Starry Eyed

14 Aug 2014
POSTED BY Y Magazine

We are all curious about what’s in the sky above. But for a clear picture of planets and close-ups of the moon, constellations and galaxies, you’ll need a telescope. Matthew Herbst seeks out the best for novices and expert stargazers



Star struck 

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The Meade MAX2-ACF 20 has a hefty price tag, but it’s the mother of all telescopes and just what you want to invest in if you’re a keen astrophotographer – it’s perfect for both CCD stills and CCD video. This piece of kit marks a huge step forward in astronomical development thanks to Meade using StarLock – revolutionary new technology that makes target acquisition on your imaging sensor accurate and automatic. Additionally, the MAX2 Mount features the 20-inch advanced coma-free optical tube, offering features and value not found with any other telescope. Meade really splashes out with its ultra-high transmission coatings, electronic front-focusing system and laser-aligned, fixed oversized low-expansion primary mirror. A few other features include a Schott Borofloat glass-corrector plate – a versatile, borosilicate glass with excellent light transmission, thermal properties and chemical resistance – and diffraction limited optics. There’s also an Autostar II handbox  in the smart drive with a 144,000 object library, local network control and remote web control. It truly is a beast. Check out www.meade.com and get yourself closer to the moon for RO13,859.61.

Crystal Clear

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The crisp images you get from the Celestron NexStar 130SLT will make you want to see more and more. Impressive views are guaranteed from this lightweight package that is easy to assemble. A telescope is only as good as the amount of light it gathers – and that ability is probably the most important to be able to understand the universe. Aperture is the next important part and the NexStar offers a 130-millimetre aperture that provides impressive details of both the moon’s surface and a number of Messier objects – these resemble comets but aren’t, as listed by French astronomer Charles Messier in 1771. Despite the magnificence of this telescope, astrophotography would be a challenge even though it has the capability. It’s just not as accurate as other telescopes designed especially for astrophotography. This is ideal for a beginner, though. www.celestron.com, RO186.72.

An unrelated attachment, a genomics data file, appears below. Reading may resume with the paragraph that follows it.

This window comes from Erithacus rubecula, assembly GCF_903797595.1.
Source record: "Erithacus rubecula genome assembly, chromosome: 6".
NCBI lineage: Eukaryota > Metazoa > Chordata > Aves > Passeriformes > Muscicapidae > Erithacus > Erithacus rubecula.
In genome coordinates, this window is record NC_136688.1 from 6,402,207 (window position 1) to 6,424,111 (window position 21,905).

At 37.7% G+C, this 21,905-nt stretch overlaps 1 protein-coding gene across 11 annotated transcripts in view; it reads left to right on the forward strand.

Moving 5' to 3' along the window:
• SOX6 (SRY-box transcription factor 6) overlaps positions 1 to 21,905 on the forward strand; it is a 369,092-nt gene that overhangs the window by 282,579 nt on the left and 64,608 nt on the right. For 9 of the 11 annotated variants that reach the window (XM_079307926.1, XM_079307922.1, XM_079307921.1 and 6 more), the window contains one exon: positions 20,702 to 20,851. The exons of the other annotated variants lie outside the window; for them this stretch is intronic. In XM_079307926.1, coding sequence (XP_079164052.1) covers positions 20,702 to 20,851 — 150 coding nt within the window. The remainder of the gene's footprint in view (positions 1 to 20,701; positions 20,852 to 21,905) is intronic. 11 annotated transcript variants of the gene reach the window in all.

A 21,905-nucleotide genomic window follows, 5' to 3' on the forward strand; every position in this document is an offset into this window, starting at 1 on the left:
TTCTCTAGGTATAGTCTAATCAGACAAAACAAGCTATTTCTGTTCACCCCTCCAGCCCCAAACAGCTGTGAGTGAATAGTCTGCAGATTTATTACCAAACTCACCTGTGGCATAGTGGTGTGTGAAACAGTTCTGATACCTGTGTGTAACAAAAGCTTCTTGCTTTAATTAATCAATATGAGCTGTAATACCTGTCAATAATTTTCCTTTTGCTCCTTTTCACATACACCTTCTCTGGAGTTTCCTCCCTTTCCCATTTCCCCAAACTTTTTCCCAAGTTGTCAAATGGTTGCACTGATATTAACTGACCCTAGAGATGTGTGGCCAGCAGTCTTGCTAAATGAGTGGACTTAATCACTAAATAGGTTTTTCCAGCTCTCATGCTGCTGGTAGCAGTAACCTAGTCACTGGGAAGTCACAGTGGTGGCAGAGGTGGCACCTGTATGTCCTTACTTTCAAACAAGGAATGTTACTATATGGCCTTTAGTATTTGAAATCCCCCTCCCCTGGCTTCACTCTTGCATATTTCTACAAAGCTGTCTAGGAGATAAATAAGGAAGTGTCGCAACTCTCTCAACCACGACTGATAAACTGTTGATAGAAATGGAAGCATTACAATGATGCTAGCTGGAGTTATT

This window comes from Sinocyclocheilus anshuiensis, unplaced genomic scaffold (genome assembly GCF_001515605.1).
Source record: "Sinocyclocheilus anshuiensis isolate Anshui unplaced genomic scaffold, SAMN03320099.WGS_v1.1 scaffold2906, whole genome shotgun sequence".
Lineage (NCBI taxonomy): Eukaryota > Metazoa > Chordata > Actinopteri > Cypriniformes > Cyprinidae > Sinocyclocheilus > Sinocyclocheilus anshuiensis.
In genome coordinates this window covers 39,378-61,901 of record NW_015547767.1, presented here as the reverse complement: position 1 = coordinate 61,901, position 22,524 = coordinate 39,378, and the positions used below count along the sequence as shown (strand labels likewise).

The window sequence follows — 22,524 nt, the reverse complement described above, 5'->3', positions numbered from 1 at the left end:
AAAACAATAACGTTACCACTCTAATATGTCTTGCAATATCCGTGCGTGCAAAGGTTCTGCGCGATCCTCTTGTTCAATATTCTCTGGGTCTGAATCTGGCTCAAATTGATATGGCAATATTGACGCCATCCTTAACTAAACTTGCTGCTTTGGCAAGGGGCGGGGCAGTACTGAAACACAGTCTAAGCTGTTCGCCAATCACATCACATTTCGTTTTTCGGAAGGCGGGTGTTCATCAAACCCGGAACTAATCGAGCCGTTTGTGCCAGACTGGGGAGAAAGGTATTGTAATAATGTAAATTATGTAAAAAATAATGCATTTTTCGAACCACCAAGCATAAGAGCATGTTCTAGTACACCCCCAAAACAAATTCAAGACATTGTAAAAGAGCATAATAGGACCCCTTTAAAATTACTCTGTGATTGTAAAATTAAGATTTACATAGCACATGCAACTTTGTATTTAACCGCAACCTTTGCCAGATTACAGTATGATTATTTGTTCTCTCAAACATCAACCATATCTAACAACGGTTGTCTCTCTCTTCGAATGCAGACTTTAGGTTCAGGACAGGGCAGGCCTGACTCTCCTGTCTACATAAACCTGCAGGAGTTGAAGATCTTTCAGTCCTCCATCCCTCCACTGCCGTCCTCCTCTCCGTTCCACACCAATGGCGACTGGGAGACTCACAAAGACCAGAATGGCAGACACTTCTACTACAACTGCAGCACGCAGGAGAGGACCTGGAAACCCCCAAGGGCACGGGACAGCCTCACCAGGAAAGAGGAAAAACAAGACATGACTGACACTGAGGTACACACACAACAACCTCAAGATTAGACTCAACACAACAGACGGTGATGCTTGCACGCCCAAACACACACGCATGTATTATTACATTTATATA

Orion’s Belt 

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The Orion 27191 StarBlast 6i IntelliScope Reflector Telescope has a tabletop reflector and can be used by anyone interested in learning more about the galaxy. Ideal for both beginners and experienced astronomers, you can find more than 14,000 celestial objects. There’s an IntelliScope computerised object locator with 25mm and 10mm Sirius Plossl (telescope eyepiece). The EZ Finder II aiming device has Starry Night software, an eyepiece rack and many other features. The six-inch aperture optics display crisp, clear images of bright planets and with 750mm focal length, the optics display strong, contrasted images of objects that are deep in space, including nebulas and galaxies.
The telescope has a compact design, allowing you to transport it easily, while it weighs just 10.7 kilograms. Reach for the stars and head to